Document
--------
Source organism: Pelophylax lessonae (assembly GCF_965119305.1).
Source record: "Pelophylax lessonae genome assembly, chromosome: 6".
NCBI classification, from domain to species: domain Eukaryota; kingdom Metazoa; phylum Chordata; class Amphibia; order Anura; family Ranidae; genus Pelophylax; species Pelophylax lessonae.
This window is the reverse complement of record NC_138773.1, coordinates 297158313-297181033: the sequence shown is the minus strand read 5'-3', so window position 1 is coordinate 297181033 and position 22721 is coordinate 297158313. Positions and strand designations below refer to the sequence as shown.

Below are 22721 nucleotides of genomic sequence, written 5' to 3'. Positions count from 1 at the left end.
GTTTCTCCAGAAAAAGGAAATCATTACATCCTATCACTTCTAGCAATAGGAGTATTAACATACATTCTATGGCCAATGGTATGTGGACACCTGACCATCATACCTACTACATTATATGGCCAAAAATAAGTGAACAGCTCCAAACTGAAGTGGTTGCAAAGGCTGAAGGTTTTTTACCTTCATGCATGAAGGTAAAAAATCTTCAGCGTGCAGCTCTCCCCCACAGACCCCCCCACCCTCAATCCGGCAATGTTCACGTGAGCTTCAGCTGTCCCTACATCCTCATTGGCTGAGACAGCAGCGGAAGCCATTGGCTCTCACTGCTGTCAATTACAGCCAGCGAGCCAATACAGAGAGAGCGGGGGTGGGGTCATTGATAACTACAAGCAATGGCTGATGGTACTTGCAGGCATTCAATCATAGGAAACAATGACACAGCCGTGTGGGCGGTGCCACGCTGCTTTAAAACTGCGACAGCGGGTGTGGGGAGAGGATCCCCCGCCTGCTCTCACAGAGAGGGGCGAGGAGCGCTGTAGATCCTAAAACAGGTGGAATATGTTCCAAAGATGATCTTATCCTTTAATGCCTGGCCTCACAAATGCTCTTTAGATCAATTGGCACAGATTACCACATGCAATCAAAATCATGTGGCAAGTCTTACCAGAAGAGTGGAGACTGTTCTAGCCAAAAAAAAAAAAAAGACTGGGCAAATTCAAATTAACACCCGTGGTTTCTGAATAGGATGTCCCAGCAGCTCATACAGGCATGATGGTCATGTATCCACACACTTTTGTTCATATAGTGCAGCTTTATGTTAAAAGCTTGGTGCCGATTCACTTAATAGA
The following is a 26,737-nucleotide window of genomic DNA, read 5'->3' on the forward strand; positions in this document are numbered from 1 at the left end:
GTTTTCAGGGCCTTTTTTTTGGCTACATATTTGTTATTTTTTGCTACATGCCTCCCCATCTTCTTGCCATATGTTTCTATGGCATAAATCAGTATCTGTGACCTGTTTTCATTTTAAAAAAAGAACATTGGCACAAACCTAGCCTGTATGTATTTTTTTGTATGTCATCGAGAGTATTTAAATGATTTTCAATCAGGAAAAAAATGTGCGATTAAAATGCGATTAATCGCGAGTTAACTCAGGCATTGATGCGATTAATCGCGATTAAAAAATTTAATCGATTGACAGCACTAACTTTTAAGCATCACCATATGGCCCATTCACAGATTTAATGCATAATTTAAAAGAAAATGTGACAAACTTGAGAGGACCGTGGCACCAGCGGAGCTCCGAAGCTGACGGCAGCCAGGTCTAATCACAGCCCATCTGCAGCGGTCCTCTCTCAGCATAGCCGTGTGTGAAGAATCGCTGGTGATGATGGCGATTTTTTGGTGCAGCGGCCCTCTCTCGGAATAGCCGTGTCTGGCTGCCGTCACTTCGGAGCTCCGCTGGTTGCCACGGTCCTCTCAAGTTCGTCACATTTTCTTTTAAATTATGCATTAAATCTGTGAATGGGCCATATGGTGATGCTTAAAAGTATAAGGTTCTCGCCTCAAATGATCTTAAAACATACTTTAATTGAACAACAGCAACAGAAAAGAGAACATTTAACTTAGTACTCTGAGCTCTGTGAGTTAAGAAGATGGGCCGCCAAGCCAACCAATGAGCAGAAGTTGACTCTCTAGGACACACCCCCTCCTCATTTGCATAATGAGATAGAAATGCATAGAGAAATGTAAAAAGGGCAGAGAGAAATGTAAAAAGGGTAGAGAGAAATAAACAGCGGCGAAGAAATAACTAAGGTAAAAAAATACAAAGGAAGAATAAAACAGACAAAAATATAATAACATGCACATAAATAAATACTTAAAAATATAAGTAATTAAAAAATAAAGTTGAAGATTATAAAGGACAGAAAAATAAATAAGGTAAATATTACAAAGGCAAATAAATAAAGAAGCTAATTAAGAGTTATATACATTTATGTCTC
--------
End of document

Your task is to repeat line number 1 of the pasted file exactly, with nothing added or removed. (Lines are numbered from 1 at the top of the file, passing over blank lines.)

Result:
Source organism: Pelophylax lessonae (assembly GCF_965119305.1).